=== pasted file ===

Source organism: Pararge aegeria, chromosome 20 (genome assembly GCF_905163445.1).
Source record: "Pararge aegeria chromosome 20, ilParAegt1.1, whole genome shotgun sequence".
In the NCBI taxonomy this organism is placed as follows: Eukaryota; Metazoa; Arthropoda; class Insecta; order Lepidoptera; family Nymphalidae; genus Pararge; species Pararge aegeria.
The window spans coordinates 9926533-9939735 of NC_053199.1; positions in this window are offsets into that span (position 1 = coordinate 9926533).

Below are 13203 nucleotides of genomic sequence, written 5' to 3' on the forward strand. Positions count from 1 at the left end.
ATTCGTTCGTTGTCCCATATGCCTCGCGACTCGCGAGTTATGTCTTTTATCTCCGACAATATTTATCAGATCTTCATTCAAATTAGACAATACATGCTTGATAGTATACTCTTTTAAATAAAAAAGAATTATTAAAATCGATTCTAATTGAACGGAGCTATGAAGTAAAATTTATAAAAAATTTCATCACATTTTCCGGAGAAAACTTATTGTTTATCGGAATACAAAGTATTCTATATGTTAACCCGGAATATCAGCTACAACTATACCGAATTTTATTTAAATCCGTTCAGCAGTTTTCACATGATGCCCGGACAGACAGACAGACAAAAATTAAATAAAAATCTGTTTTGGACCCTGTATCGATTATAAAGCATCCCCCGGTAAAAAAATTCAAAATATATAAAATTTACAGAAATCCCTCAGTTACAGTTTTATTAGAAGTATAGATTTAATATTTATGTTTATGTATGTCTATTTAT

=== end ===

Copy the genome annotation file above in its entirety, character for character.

Source organism: Pararge aegeria, chromosome 20 (genome assembly GCF_905163445.1).
Source record: "Pararge aegeria chromosome 20, ilParAegt1.1, whole genome shotgun sequence".
In the NCBI taxonomy this organism is placed as follows: Eukaryota; Metazoa; Arthropoda; class Insecta; order Lepidoptera; family Nymphalidae; genus Pararge; species Pararge aegeria.
The window spans coordinates 9926533-9939735 of NC_053199.1; positions in this window are offsets into that span (position 1 = coordinate 9926533).

Below are 13203 nucleotides of genomic sequence, written 5' to 3' on the forward strand. Positions count from 1 at the left end.
ATTCGTTCGTTGTCCCATATGCCTCGCGACTCGCGAGTTATGTCTTTTATCTCCGACAATATTTATCAGATCTTCATTCAAATTAGACAATACATGCTTGATAGTATACTCTTTTAAATAAAAAAGAATTATTAAAATCGATTCTAATTGAACGGAGCTATGAAGTAAAATTTATAAAAAATTTCATCACATTTTCCGGAGAAAACTTATTGTTTATCGGAATACAAAGTATTCTATATGTTAACCCGGAATATCAGCTACAACTATACCGAATTTTATTTAAATCCGTTCAGCAGTTTTCACATGATGCCCGGACAGACAGACAGACAAAAATTAAATAAAAATCTGTTTTGGACCCTGTATCGATTATAAAGCATCCCCCGGTAAAAAAATTCAAAATATATAAAATTTACAGAAATCCCTCAGTTACAGTTTTATTAGAAGTATAGATTTAATATTTATGTTTATGTATGTCTATTTAT